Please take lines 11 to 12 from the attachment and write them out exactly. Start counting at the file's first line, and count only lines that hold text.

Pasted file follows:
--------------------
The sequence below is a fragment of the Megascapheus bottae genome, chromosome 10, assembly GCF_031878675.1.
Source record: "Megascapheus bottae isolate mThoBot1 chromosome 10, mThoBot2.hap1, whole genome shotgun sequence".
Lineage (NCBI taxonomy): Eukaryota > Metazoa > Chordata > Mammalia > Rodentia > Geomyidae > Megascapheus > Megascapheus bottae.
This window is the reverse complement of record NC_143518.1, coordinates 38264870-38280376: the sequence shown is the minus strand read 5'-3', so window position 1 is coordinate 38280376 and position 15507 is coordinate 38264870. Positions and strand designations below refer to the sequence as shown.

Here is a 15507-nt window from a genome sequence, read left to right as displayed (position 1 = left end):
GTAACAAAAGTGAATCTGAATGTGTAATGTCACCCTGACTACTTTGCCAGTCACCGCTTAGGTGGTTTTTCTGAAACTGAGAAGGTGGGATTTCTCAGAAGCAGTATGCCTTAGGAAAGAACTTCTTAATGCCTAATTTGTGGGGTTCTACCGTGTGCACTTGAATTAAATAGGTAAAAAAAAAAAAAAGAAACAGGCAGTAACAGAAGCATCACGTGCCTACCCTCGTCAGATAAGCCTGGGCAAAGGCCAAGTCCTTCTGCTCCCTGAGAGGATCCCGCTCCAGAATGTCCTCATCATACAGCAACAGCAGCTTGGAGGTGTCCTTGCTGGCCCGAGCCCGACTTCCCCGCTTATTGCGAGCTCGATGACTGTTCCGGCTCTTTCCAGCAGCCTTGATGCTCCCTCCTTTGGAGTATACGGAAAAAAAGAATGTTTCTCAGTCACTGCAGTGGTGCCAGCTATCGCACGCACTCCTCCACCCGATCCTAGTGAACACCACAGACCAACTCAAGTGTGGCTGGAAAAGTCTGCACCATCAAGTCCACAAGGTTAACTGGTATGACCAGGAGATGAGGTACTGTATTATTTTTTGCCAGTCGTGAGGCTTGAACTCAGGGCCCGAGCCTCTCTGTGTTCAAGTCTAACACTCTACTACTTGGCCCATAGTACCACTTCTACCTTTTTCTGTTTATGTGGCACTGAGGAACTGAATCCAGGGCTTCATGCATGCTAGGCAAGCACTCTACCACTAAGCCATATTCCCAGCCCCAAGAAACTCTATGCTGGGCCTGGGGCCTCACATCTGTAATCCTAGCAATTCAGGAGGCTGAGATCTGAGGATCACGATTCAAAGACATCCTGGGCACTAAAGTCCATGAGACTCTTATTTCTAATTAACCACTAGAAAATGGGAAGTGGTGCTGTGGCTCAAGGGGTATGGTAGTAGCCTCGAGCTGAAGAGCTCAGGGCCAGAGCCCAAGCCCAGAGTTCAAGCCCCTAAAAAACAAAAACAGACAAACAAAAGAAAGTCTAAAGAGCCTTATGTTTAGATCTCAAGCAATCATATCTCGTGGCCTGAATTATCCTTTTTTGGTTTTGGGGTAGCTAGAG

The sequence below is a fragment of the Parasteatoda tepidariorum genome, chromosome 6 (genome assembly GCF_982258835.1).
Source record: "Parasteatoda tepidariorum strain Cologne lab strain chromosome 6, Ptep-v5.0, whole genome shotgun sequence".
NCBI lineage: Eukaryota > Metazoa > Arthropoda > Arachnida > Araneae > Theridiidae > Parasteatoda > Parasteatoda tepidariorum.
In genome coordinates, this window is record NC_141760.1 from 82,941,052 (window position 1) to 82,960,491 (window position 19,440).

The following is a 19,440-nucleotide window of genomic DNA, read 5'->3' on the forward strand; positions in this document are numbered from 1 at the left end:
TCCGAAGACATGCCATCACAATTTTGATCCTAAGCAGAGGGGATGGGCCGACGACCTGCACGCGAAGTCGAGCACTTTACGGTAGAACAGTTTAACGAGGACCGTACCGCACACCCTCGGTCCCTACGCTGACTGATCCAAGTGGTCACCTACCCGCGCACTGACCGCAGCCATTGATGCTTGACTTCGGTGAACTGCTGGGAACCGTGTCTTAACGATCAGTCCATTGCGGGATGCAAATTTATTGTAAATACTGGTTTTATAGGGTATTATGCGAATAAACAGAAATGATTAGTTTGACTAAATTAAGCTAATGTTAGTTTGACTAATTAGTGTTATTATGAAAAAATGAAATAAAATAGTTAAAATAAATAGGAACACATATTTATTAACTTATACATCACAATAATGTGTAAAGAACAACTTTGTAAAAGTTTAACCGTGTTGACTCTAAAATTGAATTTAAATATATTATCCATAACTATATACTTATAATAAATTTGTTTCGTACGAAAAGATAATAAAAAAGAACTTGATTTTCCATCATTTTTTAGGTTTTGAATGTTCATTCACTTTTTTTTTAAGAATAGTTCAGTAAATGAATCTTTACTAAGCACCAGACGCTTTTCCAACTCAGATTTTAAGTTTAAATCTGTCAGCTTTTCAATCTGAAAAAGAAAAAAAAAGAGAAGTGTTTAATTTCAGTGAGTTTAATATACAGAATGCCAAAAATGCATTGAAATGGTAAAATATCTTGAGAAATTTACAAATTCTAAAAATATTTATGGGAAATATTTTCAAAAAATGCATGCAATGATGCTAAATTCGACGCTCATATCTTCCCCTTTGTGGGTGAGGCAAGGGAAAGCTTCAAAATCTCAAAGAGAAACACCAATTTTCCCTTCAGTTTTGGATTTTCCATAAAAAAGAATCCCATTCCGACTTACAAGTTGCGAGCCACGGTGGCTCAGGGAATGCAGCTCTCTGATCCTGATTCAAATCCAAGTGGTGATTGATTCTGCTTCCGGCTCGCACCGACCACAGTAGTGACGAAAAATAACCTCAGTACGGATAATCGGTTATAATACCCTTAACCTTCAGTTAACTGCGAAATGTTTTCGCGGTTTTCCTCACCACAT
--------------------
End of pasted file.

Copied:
The following is a 19,440-nucleotide window of genomic DNA, read 5'->3' on the forward strand; positions in this document are numbered from 1 at the left end:
TCCGAAGACATGCCATCACAATTTTGATCCTAAGCAGAGGGGATGGGCCGACGACCTGCACGCGAAGTCGAGCACTTTACGGTAGAACAGTTTAACGAGGACCGTACCGCACACCCTCGGTCCCTACGCTGACTGATCCAAGTGGTCACCTACCCGCGCACTGACCGCAGCCATTGATGCTTGACTTCGGTGAACTGCTGGGAACCGTGTCTTAACGATCAGTCCATTGCGGGATGCAAATTTATTGTAAATACTGGTTTTATAGGGTATTATGCGAATAAACAGAAATGATTAGTTTGACTAAATTAAGCTAATGTTAGTTTGACTAATTAGTGTTATTATGAAAAAATGAAATAAAATAGTTAAAATAAATAGGAACACATATTTATTAACTTATACATCACAATAATGTGTAAAGAACAACTTTGTAAAAGTTTAACCGTGTTGACTCTAAAATTGAATTTAAATATATTATCCATAACTATATACTTATAATAAATTTGTTTCGTACGAAAAGATAATAAAAAAGAACTTGATTTTCCATCATTTTTTAGGTTTTGAATGTTCATTCACTTTTTTTTTAAGAATAGTTCAGTAAATGAATCTTTACTAAGCACCAGACGCTTTTCCAACTCAGATTTTAAGTTTAAATCTGTCAGCTTTTCAATCTGAAAAAGAAAAAAAAAGAGAAGTGTTTAATTTCAGTGAGTTTAATATACAGAATGCCAAAAATGCATTGAAATGGTAAAATATCTTGAGAAATTTACAAATTCTAAAAATATTTATGGGAAATATTTTCAAAAAATGCATGCAATGATGCTAAATTCGACGCTCATATCTTCCCCTTTGTGGGTGAGGCAAGGGAAAGCTTCAAAATCTCAAAGAGAAACACCAATTTTCCCTTCAGTTTTGGATTTTCCATAAAAAAGAATCCCATTCCGACTTACAAGTTGCGAGCCACGGTGGCTCAGGGAATGCAGCTCTCTGATCCTGATTCAAATCCAAGTGGTGATTGATTCTGCTTCCGGCTCGCACCGACCACAGTAGTGACGAAAAATAACCTCAGTACGGATAATCGGTTATAATACCCTTAACCTTCAGTTAACTGCGAAATGTTTTCGCGGTTTTCCTCACCACAT